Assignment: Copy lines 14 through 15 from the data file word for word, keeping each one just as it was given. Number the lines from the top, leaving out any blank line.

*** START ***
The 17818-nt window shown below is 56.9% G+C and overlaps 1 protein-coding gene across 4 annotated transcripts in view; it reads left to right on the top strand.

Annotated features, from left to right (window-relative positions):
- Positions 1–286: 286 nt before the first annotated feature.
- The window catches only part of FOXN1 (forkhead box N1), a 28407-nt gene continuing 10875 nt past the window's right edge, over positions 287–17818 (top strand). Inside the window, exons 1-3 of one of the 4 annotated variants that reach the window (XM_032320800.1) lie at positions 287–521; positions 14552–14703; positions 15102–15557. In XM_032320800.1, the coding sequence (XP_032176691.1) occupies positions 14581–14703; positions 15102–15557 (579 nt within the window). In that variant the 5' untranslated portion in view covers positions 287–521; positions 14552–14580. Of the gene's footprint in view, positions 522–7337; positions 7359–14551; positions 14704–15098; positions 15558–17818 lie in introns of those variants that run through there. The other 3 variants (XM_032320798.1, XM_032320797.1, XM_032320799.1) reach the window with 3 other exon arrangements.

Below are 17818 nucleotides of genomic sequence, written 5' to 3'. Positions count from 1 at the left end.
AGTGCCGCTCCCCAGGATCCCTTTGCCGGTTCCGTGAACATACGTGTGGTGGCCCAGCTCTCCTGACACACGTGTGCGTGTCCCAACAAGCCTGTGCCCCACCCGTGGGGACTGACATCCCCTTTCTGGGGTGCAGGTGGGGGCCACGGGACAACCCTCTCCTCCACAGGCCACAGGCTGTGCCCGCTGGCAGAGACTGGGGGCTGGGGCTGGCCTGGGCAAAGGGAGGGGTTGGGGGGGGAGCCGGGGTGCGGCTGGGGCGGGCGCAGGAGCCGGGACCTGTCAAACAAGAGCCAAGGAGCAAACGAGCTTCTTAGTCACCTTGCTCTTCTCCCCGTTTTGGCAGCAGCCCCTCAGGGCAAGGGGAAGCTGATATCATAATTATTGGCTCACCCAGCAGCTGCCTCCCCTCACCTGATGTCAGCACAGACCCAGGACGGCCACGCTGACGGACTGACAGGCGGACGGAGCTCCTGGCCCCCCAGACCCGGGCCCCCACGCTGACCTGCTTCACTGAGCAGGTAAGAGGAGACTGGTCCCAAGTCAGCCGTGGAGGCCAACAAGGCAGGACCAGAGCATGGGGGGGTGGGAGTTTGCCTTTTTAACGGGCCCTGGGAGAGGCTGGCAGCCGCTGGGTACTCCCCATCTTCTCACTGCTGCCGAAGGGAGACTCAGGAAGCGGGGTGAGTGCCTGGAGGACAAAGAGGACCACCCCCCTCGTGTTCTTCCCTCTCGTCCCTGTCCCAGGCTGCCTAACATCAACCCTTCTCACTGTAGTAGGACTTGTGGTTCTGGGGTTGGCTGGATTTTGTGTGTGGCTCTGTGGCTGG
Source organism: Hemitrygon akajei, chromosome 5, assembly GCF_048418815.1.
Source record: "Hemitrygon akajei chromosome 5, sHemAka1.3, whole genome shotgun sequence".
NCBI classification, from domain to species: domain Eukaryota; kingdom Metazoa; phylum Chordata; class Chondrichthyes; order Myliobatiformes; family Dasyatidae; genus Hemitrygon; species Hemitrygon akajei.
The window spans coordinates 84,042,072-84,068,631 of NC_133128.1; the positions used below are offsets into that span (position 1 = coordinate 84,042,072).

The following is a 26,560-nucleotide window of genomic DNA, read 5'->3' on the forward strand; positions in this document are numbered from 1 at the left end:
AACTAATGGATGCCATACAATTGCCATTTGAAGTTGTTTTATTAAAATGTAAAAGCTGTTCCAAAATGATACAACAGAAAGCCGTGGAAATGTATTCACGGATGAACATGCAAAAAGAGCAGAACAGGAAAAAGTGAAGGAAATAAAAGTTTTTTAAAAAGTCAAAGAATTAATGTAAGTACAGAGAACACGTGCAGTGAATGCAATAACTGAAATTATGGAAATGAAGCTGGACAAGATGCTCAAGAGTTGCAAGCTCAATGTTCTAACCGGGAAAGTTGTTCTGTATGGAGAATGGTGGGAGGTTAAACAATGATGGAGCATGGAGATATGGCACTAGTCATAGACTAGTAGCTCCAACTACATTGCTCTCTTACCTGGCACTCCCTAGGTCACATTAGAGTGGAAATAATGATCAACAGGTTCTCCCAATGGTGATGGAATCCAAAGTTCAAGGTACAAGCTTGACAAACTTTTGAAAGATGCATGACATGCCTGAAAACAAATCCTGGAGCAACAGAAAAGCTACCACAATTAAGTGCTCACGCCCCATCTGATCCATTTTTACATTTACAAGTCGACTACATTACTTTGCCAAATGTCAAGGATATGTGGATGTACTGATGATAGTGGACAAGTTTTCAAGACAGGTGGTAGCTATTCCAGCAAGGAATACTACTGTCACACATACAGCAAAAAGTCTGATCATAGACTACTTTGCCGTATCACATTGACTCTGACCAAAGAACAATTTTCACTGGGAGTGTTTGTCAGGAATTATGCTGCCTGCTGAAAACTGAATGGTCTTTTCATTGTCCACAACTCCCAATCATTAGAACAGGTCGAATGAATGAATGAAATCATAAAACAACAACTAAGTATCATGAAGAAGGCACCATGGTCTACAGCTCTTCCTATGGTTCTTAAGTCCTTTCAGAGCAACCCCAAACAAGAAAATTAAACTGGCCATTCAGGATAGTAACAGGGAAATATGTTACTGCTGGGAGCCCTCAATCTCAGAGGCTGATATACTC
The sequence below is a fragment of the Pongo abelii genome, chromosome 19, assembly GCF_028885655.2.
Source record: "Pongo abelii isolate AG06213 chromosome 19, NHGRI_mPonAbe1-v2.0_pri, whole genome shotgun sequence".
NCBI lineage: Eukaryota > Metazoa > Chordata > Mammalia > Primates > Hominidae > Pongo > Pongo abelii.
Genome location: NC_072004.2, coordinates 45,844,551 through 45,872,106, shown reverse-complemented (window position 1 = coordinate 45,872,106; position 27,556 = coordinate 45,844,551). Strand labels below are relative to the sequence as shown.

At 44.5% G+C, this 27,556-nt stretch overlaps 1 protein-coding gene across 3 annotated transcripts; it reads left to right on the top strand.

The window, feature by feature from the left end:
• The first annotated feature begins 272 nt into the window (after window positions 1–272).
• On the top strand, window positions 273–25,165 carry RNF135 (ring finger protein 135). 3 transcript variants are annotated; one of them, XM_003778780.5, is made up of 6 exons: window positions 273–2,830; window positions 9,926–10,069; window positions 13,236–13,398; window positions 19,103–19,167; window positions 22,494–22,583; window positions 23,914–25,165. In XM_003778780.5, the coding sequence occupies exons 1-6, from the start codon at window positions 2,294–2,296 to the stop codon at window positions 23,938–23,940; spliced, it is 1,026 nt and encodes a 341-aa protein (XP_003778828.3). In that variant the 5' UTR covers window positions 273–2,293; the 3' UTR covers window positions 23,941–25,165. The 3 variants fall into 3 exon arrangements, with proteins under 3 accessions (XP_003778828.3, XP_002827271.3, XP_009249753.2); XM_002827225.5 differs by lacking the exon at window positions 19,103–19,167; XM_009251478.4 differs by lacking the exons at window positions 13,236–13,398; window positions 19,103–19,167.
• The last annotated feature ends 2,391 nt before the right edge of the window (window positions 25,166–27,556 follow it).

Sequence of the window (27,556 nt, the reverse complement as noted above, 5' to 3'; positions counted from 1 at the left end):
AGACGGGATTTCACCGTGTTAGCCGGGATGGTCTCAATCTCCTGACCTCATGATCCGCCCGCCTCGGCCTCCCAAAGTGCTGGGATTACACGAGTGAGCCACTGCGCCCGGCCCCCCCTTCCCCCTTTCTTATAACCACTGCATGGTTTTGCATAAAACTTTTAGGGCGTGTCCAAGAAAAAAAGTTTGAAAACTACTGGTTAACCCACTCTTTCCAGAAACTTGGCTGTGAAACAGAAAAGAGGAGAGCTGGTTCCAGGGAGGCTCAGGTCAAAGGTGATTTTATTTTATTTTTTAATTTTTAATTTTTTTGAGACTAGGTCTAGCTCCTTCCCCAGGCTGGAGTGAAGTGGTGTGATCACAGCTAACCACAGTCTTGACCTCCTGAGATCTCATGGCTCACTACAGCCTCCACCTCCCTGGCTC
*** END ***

Source record: "Pongo abelii isolate AG06213 chromosome 19, NHGRI_mPonAbe1-v2.0_pri, whole genome shotgun sequence".
NCBI lineage: Eukaryota > Metazoa > Chordata > Mammalia > Primates > Hominidae > Pongo > Pongo abelii.